Yukon seeks comment on independent power policy

The Yukon government has released a draft of its independent power production policy.

The Yukon government has released a draft of its independent power production policy.

When it is implemented, it will allow smaller independent power generation projects to sell energy to Yukon’s grid and off-grid communities.

The purpose of the policy is to “update and develop a policy framework for electricity that emphasizes efficiency, conservation and renewable energy,” according to the document.

But the focus is not exclusively on energy from renewable sources.

It also “calls for the replacement of imported diesel fuel with Yukon’s oil and gas resources.”

That is a “complete contradiction,” said Anne Middler, energy co-ordinator with the Yukon Conservation Society on Thursday.

“The point of independent power production should be to add renewables to the grid and not to further entrench and expand our use of fossil fuels for electricity. Our public utility is already doing that, we should not be creating a policy that allows our government or our utilities to purchase dirty electricity that is generated from burning fracked gas to power the Yukon.”

There are two types of projects that fall under the policy.

Smaller projects selling either to Yukon’s main grid or to Watson Lake will get a guaranteed price per kilowatt hour. Those projects have to be fuelled by renewable energy sources.

Independent power producers with a larger scale project or wishing to sell to smaller diesel communities will be assessed on a case-by-case basis.

At that level of assessment, both renewable and natural gas fuelled projects will be considered.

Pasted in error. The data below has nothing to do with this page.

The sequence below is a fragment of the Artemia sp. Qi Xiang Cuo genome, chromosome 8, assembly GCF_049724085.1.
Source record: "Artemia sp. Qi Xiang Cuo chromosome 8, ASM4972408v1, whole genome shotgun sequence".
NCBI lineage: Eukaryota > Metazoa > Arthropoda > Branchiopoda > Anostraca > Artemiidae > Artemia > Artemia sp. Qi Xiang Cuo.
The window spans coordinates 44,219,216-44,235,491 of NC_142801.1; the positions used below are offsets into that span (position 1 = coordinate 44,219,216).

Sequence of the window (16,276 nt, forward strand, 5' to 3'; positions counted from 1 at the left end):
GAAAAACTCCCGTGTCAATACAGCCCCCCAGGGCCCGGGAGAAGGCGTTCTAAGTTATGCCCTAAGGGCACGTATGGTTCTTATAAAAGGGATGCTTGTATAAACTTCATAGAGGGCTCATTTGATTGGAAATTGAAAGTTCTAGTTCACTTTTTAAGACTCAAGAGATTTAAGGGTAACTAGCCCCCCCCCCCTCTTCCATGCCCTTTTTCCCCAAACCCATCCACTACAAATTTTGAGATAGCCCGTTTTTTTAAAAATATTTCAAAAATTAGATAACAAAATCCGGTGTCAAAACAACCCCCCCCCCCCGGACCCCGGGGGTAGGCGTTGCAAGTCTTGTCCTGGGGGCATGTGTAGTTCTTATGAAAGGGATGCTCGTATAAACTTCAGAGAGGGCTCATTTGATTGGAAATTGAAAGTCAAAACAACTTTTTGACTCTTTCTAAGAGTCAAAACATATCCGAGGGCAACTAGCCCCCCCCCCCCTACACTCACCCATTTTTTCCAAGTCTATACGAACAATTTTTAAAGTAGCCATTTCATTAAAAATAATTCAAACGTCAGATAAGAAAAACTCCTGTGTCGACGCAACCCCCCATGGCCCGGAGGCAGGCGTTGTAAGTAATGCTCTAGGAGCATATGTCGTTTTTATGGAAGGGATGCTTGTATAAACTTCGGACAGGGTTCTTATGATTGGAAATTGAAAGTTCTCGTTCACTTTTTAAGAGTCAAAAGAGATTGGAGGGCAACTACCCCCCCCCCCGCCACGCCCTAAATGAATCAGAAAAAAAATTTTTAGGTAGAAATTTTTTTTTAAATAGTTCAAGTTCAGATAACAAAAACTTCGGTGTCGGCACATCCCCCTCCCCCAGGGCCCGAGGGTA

The reason for that, said Energy Minister Scott Kent, is because it could help smaller communities get off burning diesel.

“We want to look to a cleaner-burning fuel, and we feel that natural gas is a cleaner burning fuel.”

It also could help out mining companies who wish to fuel their operations with liquefied natural gas, because it may allow them to sell excess power generated back to the Yukon.

“The Wellgreen (platinum project), for instance, is very close to Burwash Landing, and if they generate excess power at their mine operation, they may want to sell that excess power into the grid in Burwash and Destruction Bay.”

No Yukon mining operations are currently burning LNG as fuel, although some have expressed interest in the technology, including the proposed $2.5-billion Casino copper mine.

NDP energy critic Kate White said allowing independent power producers to burn fossil fuels isn’t good enough.

“The common misconception that natural gas is cleaner than diesel – we need to put it to bed. (Over its) lifecycle, it’s worse than diesel.

“There are other ways to increase our power production and fight climate change at the same time. But if this government only wants to focus on natural gas, then it’s hard to feel like hope isn’t lost.”

She also said that the government’s stated intention to replace imported diesel with Yukon’s oil and gas resources pre-empts the public conversation currently underway about whether fracking will be allowed in the territory.

“It clearly shows the government’s intention to allow fracking in the Yukon. And to me, that’s disrespectful to Yukoners who are still going through the process with the select committee on the risks and benefits of hydraulic fracturing.”

The government will accept comments on the draft policy through July 25, 2014. There will be a consultation open house from 5 to 8 p.m. on June 25 at 206A Lowe St. in Whitehorse.

More information can be found at www.energy.gov.yk.ca.

Contact Jacqueline Ronson at


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